China drafts environmental guidelines for firms investing abroad

September 16, 2008

China is drafting environmental guidelines for companies investing in or providing economic aid to overseas countries.

 The work is being undertaken by the Chinese Academy for Environmental Planning (CAEP), in cooperation with the Global Environmental Institute (GEI) and the University of International Business and Economics. The first draft is now being discussed, the GEI said.

 A report released by the CAEP last week said the country lacked comprehensive environmental protection policies in its overseas projects, although investment had been expanding.

 Statistics show that between 2002 and 2006, China’s overseas non-financial direct investment grew by 60 percent annually. By the end of 2006, 5,000 Chinese companies had set up nearly 10,000 directly invested firms and invested $90.6 billion in 172 countries.

China’s overseas investment and aid mainly focuses on exploring oil and other resources, processing, manufacturing, and construction in African and Southeast Asian countries. Without proper management, such projects are likely to cause environmental problems, the report said.

In April, several companies, including China Mobile, Haier Group, and China International Marine Containers, joined “Caring for Climate”, a voluntary UN initiative to combat global climate change. Liu Meng, director of UN Global Compact China Office, told China Daily earlier that these companies’ participation suggests that China’s business sector is catching up with its international counterparts on climate issues.

China National Petroleum Corporation, the country’s largest oil producer, has pledged to stick to stringent environmental requirements before deciding on overseas projects.

Currently, only four banks in China have either formulated independent environmental standards for financing, or have joined the United Nations Environment Program Finance Initiative to reduce environmental risks.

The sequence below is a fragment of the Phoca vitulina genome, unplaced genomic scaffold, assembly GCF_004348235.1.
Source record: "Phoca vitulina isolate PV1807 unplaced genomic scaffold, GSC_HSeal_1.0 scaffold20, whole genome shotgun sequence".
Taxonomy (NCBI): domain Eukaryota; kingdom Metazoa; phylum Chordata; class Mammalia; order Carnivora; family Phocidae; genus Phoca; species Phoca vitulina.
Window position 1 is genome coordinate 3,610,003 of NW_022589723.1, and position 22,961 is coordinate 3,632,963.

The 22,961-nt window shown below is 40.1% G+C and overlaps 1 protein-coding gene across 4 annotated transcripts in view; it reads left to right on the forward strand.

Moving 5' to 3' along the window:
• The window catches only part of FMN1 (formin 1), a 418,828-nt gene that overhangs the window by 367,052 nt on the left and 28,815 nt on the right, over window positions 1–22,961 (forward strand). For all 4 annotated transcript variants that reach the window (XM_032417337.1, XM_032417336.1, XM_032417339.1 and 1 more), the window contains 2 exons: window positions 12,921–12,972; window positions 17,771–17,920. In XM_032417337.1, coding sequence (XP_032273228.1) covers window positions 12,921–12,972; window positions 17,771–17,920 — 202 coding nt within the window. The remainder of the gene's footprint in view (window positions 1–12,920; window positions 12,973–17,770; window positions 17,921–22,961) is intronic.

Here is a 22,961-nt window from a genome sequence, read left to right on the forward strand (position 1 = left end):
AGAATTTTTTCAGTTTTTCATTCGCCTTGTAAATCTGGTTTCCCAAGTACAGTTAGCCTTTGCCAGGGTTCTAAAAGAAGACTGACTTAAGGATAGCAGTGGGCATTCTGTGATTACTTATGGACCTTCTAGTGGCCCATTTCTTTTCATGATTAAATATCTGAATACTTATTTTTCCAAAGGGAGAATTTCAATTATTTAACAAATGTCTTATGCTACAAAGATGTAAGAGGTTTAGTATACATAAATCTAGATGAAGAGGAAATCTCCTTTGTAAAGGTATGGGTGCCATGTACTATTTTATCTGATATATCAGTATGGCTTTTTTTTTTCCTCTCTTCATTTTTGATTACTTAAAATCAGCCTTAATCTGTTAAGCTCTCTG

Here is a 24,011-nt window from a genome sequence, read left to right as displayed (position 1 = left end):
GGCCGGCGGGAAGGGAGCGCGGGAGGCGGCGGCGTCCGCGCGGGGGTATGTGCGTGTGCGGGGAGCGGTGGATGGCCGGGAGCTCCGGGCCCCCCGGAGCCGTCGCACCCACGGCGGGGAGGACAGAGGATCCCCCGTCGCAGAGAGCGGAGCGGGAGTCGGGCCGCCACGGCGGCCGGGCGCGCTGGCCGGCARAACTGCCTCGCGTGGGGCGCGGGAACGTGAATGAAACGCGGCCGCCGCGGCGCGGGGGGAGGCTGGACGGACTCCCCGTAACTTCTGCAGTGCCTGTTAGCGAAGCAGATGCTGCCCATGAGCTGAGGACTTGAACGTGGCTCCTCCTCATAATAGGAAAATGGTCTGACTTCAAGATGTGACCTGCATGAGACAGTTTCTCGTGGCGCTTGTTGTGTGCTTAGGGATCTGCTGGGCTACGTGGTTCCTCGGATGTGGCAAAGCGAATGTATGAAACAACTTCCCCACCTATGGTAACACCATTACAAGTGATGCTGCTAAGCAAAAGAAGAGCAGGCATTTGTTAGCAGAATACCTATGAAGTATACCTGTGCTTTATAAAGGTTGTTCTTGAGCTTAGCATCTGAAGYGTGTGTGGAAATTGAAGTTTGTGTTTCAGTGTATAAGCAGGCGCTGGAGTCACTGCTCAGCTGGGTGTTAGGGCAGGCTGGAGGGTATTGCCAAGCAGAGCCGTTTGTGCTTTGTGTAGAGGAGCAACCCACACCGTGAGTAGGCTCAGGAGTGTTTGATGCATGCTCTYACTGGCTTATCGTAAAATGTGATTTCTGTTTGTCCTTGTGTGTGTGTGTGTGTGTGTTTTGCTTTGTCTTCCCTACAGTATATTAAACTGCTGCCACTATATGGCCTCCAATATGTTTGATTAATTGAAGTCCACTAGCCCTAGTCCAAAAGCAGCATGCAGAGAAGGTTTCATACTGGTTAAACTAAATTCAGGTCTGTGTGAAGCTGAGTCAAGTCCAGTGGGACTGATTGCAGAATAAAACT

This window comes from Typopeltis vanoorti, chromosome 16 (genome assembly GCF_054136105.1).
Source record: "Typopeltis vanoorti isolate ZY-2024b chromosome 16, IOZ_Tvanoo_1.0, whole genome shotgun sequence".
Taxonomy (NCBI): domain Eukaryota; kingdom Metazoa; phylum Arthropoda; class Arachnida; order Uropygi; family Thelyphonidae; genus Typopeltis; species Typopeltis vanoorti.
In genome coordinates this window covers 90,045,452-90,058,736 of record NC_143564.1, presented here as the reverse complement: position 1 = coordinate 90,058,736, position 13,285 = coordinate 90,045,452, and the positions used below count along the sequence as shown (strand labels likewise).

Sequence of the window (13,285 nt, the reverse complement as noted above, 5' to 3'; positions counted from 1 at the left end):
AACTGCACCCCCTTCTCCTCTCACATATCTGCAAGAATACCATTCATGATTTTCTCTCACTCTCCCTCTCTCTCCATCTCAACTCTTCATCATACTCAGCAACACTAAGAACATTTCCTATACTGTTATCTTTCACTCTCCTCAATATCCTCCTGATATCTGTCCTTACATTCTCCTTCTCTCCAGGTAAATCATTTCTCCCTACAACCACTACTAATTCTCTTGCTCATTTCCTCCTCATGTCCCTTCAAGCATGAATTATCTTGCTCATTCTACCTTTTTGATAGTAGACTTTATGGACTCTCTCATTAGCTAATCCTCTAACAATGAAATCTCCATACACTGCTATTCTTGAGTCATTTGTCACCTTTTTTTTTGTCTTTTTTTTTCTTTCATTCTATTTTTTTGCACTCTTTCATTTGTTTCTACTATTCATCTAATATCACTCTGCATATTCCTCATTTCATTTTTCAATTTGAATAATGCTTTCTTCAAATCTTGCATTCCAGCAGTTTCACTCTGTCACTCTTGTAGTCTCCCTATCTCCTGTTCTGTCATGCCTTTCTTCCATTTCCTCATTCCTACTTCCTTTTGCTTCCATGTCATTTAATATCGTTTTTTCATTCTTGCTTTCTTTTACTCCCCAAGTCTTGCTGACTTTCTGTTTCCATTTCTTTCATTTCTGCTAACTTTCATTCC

The Do’s and Don’ts of Sustainable Banking; a BankTrack manual

December 1, 2006

BankTrack, the NGO network monitoring the private financial sector, presented their new publication, ‘The Do’s and Don’ts of Sustainable Banking; a BankTrack manual’, at the Ethical Corporations’ ‘Sustainable Finance Summit’ in London.

According to Banktrack:
The manual seeks to answer the straightforward question posed to the panel; ‘what does a really sustainable bank look like?’.

  • Banks should, for example, change their bonus schemes to emphasise implementation of environmental and social policy and long-term prudence instead of short-term profits.
  • BankTrack advises banks to ensure that sustainability policies are actually implemented, rather than used as a public relations tool.
  • International banks are told to engage with emerging banks to improve their standards, rather than just complain that there is an uneven playing field.
  • Advising investors to put their money into shares that do not meet the bank’s own minimum standards is also listed as a “don’t” by BankTrack.